Is there any way to make BIOS accept an incompatible CPU?

mindcraftertcf

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Jan 14, 2018
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I have a Dell Dimension XPS Gen 4 with 4GB RAM and the original Pentium 4 CPU. Of course this isn't a daily use computer, but I could get a lot more out of it if I got rid of the horrible CPU and put in a Core 2 Quad or Extreme, for example. Today they go for like 10 bucks. Since the architecture is LGA775, I could theoretically do this. However Dell's BIOS doesn't support anything better than the Pentium CPU. Is it possible that I could just install a Core 2 Duo/Quad/Extreme and have it work, or at least NOT blow up? Thanks!

UPDATE: I decided to just try sticking some LGA 775 CPUs I had laying around too see what would happen. First I Put in a single core, 1.6Ghz Celeron and the result was the fans blowing loudly, no post. Then I installed a Dual Core Pentium, and It sounded like it was going to work. It made the regular boot sound with the optical drive spin up and fans, but no POST. Finally, I tried an older C2D CPU and the result was the same as the Celeron, loud fans and no post. I have come to the conclusion that I can't just force this to work, though I will try to do a bios update before giving up all the way (Its on AO5 BIOS At the moment).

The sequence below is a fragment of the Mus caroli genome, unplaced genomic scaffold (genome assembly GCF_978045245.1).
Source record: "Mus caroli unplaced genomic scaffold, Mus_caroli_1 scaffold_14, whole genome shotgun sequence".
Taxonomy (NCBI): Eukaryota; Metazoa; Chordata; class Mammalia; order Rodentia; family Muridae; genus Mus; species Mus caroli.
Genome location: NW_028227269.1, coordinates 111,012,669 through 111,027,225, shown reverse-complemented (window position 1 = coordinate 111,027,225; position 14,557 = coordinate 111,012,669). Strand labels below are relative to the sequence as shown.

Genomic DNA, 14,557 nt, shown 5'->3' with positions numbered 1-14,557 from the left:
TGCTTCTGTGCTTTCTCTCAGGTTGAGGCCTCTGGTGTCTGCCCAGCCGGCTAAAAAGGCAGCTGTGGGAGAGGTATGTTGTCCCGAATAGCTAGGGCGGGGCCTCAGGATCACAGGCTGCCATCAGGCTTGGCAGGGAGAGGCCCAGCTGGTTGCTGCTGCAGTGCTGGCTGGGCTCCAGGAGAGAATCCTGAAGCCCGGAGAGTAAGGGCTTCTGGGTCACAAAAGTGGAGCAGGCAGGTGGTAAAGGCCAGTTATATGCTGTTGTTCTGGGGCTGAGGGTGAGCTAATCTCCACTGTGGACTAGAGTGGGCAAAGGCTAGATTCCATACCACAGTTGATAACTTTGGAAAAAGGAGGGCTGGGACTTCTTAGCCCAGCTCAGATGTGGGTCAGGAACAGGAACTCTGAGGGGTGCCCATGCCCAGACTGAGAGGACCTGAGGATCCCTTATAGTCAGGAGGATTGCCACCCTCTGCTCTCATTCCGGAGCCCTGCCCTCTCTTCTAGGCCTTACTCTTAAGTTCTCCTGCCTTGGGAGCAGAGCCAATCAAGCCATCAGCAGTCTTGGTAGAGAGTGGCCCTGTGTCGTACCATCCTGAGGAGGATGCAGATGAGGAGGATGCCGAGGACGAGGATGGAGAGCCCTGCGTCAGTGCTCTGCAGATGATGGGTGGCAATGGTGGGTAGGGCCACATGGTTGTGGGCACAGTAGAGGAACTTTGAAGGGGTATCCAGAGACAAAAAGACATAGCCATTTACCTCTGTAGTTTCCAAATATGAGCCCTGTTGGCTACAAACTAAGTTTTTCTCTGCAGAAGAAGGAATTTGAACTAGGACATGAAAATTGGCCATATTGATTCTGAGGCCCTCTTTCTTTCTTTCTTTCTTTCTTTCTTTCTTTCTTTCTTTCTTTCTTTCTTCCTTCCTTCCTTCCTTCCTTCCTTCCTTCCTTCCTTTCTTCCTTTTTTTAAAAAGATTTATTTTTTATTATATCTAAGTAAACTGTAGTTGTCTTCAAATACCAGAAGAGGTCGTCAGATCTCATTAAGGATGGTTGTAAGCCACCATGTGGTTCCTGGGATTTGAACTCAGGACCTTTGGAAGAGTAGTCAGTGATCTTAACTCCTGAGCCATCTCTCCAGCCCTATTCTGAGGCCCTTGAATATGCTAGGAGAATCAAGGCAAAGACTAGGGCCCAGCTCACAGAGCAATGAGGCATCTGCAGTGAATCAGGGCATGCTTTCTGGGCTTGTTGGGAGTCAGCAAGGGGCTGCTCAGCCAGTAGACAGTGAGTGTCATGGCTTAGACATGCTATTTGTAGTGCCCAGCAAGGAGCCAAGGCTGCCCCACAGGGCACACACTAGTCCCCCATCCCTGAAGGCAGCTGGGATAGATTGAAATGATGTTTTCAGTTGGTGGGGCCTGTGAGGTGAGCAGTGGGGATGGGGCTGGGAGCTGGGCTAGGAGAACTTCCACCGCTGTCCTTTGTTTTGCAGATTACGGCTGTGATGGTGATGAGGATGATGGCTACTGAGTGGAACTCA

JaredDM

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Jul 8, 2015
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No. Not unless you plan to write your own BIOS update for the motherboard. But, it'd probably be cheaper to just buy a newer computer rather than waste ten years of your life on that. And even then, it's likely that the chipset of the motherboard is hardware incapable of handling a newer CPu.

Don't confuse socket with compatibility. Just because the pins are the same has nothing at all to do with actual functionality.
 
You didn't say which XPS you have. The XPS, and the P4 are both good indications that there isn't a 95W CPU limit.
Check with Dell forums for CPU support. If it supports PentiumD CPUs then it can handle 130W. Pentium 4 CPUs went up to 3.8GHz. So if that's the case then it's like the Dimension E520 in my sig. a pretty potent motherboard. Then update to the latest dell BIOS ( even if it's 10 years old ). PCIe versions, memory support and CPU support get updated there. If it can handle a PentiumD, and a Core 2 Quad there's a very good chance it can run a QX6800 SLACP. This can then be overclocked in windows using Throttlestop 6.00 software.
 

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